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Friday, June 05, 2020
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1. Can you provide a quick update on COVID-19 cases at Saint Barnabas Medical Center and how things have been going the last week or two and where they are heading within your hospital?

At Saint Barnabas Medical Center, we hit our peak around mid-April. We continue to see declines in COVID-19 admissions and our patients are going home. We had over 600 discharges as of May 1. There is still a lot of COVID-19 disease in the community and we must still maintain strict social distancing along with good hand hygiene to minimize the spread.

At Saint Barnabas Medical Center, we are taking extra precautions around cleanliness and sterilization to protect our patients and their families including creating separate areas for individuals experiencing other medical issues besides COVID-19. If you or a loved one is experiencing symptoms of a heart attack or stroke, seek immediate care and call 911.

2. If we have had COVID-19, when do we know when we are cleared to go out again?

Every day, we are learning more and more about this virus and how it interacts in the body. There is some evidence that some patients continue to shed virus even after symptoms have resolved so individuals should exercise caution and continue to wear a mask, make sure to social distance and clean their hands often. Clean and disinfect high-touch areas within your house such as bathrooms, doorknobs, light switches, refrigerator handles and faucets. The current NJDOH recommendations for leaving your home after being sick with COVID-19 are as follows:

• If there is no fever for at least 72 hours (that is three full days of no fever) without the use of medicine that reduces fevers and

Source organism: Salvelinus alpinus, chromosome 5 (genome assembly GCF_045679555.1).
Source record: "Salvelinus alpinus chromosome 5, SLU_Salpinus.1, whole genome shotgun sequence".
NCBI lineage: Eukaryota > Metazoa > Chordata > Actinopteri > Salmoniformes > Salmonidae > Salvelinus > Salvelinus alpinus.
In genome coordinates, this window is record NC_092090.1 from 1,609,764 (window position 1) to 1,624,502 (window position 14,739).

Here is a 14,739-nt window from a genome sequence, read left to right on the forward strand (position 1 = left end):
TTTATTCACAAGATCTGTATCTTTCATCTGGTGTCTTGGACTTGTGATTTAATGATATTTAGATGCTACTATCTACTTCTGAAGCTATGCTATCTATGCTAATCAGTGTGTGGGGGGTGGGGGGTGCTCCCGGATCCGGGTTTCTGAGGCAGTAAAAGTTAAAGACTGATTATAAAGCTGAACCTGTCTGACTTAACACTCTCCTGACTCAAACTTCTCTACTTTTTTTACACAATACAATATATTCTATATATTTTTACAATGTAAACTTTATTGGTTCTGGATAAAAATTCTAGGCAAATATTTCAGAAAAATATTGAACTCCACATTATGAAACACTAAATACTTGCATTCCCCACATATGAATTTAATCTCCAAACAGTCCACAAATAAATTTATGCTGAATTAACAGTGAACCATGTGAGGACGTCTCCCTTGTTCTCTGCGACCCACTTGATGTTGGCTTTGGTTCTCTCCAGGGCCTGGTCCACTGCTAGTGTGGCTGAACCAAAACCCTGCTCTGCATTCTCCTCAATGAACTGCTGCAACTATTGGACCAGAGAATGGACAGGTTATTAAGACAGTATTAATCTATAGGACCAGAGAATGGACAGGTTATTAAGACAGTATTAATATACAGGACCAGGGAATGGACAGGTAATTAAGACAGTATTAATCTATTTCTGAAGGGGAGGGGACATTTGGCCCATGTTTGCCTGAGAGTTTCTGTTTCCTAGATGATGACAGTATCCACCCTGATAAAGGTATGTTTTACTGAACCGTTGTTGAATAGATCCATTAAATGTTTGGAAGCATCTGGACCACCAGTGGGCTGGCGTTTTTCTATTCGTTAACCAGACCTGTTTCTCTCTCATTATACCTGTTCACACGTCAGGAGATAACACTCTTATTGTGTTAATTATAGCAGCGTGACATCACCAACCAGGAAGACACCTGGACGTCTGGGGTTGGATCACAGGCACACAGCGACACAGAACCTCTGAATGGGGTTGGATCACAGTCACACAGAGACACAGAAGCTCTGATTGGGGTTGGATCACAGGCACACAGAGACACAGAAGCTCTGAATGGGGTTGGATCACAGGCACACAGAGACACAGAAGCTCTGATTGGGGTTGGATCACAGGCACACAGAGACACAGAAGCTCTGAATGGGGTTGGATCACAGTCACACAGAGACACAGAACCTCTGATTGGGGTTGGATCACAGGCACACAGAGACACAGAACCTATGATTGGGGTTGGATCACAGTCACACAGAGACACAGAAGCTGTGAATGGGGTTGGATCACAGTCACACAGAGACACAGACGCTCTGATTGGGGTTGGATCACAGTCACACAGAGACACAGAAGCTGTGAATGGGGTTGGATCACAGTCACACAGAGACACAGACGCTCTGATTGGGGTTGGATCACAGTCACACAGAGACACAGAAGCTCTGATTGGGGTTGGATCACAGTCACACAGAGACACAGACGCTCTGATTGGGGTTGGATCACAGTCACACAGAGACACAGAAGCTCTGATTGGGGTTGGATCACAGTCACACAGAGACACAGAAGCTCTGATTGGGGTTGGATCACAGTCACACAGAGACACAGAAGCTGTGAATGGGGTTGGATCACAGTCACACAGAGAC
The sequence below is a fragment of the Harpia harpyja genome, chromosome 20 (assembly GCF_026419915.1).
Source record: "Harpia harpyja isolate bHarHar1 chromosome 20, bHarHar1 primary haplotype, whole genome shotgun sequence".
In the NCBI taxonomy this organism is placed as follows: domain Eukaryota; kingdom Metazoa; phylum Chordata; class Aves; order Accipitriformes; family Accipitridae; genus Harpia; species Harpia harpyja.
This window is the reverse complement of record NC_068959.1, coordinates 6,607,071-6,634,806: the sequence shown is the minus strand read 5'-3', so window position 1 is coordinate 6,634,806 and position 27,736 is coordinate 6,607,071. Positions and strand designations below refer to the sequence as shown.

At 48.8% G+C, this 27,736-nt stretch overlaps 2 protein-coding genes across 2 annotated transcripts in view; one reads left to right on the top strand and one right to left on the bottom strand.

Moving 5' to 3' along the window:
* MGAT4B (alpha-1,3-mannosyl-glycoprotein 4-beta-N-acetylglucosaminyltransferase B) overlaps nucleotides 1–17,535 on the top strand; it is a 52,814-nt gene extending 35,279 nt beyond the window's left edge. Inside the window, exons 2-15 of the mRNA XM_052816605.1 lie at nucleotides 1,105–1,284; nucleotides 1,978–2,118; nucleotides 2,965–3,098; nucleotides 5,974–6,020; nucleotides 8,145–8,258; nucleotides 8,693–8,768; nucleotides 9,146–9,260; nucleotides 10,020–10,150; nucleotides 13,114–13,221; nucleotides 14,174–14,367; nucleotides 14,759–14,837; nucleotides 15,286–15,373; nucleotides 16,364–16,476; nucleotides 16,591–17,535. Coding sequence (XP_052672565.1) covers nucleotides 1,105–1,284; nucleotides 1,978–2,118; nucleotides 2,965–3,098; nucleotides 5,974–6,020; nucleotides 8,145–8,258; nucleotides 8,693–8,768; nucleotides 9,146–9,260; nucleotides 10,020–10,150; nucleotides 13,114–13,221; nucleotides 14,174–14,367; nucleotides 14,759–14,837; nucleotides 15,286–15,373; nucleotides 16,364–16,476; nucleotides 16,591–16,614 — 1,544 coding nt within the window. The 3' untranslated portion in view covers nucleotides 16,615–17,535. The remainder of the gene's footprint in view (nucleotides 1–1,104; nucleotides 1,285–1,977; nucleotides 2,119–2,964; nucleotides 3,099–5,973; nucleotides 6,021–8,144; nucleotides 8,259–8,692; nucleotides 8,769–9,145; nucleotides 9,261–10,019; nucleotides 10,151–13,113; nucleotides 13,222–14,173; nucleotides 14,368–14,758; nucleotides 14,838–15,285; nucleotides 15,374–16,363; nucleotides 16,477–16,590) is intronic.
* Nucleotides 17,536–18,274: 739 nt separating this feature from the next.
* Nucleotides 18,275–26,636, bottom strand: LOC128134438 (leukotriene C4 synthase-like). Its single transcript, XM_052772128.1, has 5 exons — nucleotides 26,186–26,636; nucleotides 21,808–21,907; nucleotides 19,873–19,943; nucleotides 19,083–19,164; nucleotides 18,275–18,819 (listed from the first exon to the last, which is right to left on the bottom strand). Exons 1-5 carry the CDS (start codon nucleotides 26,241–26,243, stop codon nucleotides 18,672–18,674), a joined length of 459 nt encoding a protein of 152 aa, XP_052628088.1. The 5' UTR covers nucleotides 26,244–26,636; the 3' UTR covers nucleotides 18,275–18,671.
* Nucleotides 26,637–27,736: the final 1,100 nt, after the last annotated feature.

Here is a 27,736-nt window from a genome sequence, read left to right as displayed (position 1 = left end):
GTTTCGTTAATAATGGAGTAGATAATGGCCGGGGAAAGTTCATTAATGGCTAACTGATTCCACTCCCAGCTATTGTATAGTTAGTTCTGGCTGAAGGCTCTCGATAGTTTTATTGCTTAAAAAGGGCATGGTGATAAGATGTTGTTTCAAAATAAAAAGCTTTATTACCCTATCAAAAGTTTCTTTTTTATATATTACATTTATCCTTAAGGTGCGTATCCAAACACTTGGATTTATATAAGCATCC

• Other symptoms—especially cough—have completely resolved and

• At least seven days have passed since symptoms first appeared

Then, you are able to leave quarantine. We still recommend that you continue to wear a mask for all social and business interactions, and practice strict handwashing to protect you and your family.

3. What are the lingering symptoms of COVID-19 in mild cases, and how long do those generally last?

Some of the lingering symptoms are cough and fatigue. As long as someone is symptomatic, they should consider themselves infectious—that they can transmit COVID-19—and should continue to self-isolate even if the symptoms are mild. Depending on the individual, the symptoms can last from days to weeks. It is very important to the health and well-being of the individual’s family and the community that they continue to remain in quarantine throughout the entire course of the illness.

4. Have many of us have been infected with COVID-19 without having been tested?

At this time, there is so much we do not know about COVID-19. There is limited information about individuals with prior COVID-19 infection and the development of subsequent immunity. Clinical studies are underway to determine the proportion of the population that has been infected and if prior infection results in immunity going forward.

5. What can be done early on to prevent cases from requiring hospitalization?

It is important to recognize the risk factors for hospitalization for COVID-19 infection. These risk factors include obesity, age greater than 65, diabetes, asthma, chronic lung disease, kidney disease, liver disease, serious heart conditions and being immunocompromised. Individuals should seek immediate medical treatment with their physician if they develop any symptoms of COVID-19 infection and have one or more of the above risk factors.


Lincoln P. Miller, MD, is section chief of infectious disease, RWJ Barnabas Health and Saint Barnabas Medical Center. For more resources and information about COVID-19, go to rwjbh.org/sbmc and click on the COVID-19 banner at the top of the page.

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